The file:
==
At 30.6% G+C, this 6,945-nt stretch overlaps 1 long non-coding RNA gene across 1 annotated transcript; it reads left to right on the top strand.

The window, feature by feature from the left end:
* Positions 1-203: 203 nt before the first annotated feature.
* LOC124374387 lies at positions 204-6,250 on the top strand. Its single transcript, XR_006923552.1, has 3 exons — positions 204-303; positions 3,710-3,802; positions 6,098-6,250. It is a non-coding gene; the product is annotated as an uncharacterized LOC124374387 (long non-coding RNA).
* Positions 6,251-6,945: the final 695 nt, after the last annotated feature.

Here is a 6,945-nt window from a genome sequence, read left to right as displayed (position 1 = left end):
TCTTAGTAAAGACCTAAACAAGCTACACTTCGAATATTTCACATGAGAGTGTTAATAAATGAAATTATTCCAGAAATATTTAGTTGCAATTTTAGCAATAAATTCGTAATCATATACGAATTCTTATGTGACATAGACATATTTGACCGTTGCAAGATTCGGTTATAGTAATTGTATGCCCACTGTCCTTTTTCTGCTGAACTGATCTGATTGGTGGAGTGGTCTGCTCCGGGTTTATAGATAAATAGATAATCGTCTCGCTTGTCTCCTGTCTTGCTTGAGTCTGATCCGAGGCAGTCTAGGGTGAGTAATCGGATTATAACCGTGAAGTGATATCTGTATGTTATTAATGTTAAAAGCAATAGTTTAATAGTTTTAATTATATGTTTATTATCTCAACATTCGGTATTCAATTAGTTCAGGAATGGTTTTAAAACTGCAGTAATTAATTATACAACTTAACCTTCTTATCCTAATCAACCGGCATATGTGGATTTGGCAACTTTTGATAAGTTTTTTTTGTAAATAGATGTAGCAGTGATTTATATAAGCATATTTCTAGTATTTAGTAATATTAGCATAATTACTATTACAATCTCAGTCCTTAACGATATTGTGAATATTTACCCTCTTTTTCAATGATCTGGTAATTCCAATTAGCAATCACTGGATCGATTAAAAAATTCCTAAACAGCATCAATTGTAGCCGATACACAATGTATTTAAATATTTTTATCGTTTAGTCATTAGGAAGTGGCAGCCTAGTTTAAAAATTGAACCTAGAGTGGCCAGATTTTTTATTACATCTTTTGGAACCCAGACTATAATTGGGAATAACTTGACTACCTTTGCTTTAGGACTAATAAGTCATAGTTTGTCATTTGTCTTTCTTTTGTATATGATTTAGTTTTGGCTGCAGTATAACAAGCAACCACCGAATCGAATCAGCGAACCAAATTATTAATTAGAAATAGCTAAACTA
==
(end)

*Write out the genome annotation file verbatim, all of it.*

At 30.6% G+C, this 6,945-nt stretch overlaps 1 long non-coding RNA gene across 1 annotated transcript; it reads left to right on the top strand.

The window, feature by feature from the left end:
* Positions 1-203: 203 nt before the first annotated feature.
* LOC124374387 lies at positions 204-6,250 on the top strand. Its single transcript, XR_006923552.1, has 3 exons — positions 204-303; positions 3,710-3,802; positions 6,098-6,250. It is a non-coding gene; the product is annotated as an uncharacterized LOC124374387 (long non-coding RNA).
* Positions 6,251-6,945: the final 695 nt, after the last annotated feature.

Here is a 6,945-nt window from a genome sequence, read left to right as displayed (position 1 = left end):
TCTTAGTAAAGACCTAAACAAGCTACACTTCGAATATTTCACATGAGAGTGTTAATAAATGAAATTATTCCAGAAATATTTAGTTGCAATTTTAGCAATAAATTCGTAATCATATACGAATTCTTATGTGACATAGACATATTTGACCGTTGCAAGATTCGGTTATAGTAATTGTATGCCCACTGTCCTTTTTCTGCTGAACTGATCTGATTGGTGGAGTGGTCTGCTCCGGGTTTATAGATAAATAGATAATCGTCTCGCTTGTCTCCTGTCTTGCTTGAGTCTGATCCGAGGCAGTCTAGGGTGAGTAATCGGATTATAACCGTGAAGTGATATCTGTATGTTATTAATGTTAAAAGCAATAGTTTAATAGTTTTAATTATATGTTTATTATCTCAACATTCGGTATTCAATTAGTTCAGGAATGGTTTTAAAACTGCAGTAATTAATTATACAACTTAACCTTCTTATCCTAATCAACCGGCATATGTGGATTTGGCAACTTTTGATAAGTTTTTTTTGTAAATAGATGTAGCAGTGATTTATATAAGCATATTTCTAGTATTTAGTAATATTAGCATAATTACTATTACAATCTCAGTCCTTAACGATATTGTGAATATTTACCCTCTTTTTCAATGATCTGGTAATTCCAATTAGCAATCACTGGATCGATTAAAAAATTCCTAAACAGCATCAATTGTAGCCGATACACAATGTATTTAAATATTTTTATCGTTTAGTCATTAGGAAGTGGCAGCCTAGTTTAAAAATTGAACCTAGAGTGGCCAGATTTTTTATTACATCTTTTGGAACCCAGACTATAATTGGGAATAACTTGACTACCTTTGCTTTAGGACTAATAAGTCATAGTTTGTCATTTGTCTTTCTTTTGTATATGATTTAGTTTTGGCTGCAGTATAACAAGCAACCACCGAATCGAATCAGCGAACCAAATTATTAATTAGAAATAGCTAAACTA